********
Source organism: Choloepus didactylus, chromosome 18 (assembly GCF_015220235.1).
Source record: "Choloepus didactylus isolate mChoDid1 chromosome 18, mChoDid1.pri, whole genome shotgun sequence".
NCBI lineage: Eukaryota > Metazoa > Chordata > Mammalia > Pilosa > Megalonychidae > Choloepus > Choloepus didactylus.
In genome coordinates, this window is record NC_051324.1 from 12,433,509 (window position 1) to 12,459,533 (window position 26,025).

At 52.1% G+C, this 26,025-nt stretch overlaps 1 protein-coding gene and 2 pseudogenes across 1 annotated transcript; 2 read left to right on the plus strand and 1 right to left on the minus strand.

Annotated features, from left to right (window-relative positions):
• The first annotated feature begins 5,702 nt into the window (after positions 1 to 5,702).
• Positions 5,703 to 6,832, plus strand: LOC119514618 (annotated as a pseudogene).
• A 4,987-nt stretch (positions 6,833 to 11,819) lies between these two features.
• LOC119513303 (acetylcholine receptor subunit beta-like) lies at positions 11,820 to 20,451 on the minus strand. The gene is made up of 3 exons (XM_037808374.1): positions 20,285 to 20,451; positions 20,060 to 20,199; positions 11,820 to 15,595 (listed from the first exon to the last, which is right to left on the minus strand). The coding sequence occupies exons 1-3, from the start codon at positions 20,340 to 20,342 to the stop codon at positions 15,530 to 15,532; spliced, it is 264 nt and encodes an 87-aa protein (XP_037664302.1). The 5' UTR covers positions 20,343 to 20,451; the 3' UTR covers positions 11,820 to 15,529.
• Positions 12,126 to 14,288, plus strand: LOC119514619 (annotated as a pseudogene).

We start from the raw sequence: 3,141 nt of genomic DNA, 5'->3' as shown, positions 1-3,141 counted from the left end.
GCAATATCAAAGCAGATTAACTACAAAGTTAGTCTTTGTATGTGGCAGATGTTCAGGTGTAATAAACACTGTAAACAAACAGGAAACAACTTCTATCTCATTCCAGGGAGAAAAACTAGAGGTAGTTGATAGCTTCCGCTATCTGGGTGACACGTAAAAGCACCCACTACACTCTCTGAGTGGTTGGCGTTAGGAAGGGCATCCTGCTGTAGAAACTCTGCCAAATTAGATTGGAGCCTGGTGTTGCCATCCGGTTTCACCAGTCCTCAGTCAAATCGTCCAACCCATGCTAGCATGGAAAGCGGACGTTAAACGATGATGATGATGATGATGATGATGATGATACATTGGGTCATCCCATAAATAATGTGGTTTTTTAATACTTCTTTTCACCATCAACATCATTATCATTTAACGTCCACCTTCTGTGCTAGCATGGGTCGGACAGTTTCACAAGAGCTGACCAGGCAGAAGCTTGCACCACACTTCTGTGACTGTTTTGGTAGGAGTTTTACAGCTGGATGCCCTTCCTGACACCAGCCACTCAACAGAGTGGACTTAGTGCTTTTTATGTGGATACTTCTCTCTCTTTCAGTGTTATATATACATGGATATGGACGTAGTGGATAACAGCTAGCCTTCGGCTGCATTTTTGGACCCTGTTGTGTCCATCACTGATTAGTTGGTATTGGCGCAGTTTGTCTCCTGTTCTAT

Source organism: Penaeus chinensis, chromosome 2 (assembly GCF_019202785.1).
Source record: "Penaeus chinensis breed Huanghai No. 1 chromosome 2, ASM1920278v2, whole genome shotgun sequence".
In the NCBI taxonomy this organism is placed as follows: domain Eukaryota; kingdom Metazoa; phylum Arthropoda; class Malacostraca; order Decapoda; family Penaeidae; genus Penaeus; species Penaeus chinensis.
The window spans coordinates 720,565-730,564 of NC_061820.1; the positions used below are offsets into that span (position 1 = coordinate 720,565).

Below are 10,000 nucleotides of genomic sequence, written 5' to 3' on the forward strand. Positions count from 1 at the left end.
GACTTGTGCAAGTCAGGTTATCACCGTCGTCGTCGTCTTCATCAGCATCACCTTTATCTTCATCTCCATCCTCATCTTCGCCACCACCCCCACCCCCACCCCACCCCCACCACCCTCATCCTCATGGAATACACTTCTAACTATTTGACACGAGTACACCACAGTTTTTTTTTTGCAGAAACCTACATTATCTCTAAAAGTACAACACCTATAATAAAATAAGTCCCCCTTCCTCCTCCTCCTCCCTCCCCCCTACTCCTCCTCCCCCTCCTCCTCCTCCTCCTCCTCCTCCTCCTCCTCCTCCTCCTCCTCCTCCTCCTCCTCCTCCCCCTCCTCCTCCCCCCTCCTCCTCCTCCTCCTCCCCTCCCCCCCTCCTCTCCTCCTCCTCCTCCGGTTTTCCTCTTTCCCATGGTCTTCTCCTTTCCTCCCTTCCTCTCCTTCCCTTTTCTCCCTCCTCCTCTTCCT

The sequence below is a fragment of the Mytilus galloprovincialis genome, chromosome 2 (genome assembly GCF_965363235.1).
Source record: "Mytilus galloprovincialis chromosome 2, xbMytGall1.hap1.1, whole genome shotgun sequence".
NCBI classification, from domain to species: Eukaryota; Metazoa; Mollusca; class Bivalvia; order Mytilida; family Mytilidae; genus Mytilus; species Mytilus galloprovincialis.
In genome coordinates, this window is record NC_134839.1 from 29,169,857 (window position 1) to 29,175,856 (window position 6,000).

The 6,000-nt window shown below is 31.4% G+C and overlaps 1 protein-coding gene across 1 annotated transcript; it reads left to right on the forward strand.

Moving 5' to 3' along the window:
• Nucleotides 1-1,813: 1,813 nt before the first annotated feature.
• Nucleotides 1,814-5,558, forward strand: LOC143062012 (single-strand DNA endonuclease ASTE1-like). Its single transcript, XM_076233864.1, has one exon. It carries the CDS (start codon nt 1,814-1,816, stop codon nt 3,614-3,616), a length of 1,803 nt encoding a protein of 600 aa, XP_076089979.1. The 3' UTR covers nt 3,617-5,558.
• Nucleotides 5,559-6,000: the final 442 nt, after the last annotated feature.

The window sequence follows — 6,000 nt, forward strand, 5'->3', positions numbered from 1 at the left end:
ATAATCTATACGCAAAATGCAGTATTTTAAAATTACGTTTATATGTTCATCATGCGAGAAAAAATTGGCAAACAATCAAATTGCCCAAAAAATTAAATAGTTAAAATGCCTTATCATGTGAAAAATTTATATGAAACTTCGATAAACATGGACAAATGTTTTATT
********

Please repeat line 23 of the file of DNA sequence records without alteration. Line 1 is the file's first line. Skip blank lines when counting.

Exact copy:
In genome coordinates, this window is record NC_134839.1 from 29,169,857 (window position 1) to 29,175,856 (window position 6,000).